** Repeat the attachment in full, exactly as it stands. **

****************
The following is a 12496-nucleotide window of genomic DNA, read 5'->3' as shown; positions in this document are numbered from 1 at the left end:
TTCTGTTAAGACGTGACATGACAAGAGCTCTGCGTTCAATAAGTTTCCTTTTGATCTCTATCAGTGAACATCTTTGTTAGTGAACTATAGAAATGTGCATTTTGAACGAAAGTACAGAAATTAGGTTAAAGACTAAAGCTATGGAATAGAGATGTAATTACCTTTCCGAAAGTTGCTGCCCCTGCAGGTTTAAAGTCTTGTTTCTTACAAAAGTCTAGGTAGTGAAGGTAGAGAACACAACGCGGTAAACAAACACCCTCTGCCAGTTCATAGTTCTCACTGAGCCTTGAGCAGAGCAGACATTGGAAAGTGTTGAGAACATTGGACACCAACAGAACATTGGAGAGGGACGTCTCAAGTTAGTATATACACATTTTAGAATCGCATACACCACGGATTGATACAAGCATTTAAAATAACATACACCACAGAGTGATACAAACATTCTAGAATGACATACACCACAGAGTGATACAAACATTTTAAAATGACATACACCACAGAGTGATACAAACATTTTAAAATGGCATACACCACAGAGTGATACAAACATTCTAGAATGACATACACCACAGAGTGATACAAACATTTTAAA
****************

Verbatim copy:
The following is a 12496-nucleotide window of genomic DNA, read 5'->3' as shown; positions in this document are numbered from 1 at the left end:
TTCTGTTAAGACGTGACATGACAAGAGCTCTGCGTTCAATAAGTTTCCTTTTGATCTCTATCAGTGAACATCTTTGTTAGTGAACTATAGAAATGTGCATTTTGAACGAAAGTACAGAAATTAGGTTAAAGACTAAAGCTATGGAATAGAGATGTAATTACCTTTCCGAAAGTTGCTGCCCCTGCAGGTTTAAAGTCTTGTTTCTTACAAAAGTCTAGGTAGTGAAGGTAGAGAACACAACGCGGTAAACAAACACCCTCTGCCAGTTCATAGTTCTCACTGAGCCTTGAGCAGAGCAGACATTGGAAAGTGTTGAGAACATTGGACACCAACAGAACATTGGAGAGGGACGTCTCAAGTTAGTATATACACATTTTAGAATCGCATACACCACGGATTGATACAAGCATTTAAAATAACATACACCACAGAGTGATACAAACATTCTAGAATGACATACACCACAGAGTGATACAAACATTTTAAAATGACATACACCACAGAGTGATACAAACATTTTAAAATGGCATACACCACAGAGTGATACAAACATTCTAGAATGACATACACCACAGAGTGATACAAACATTTTAAA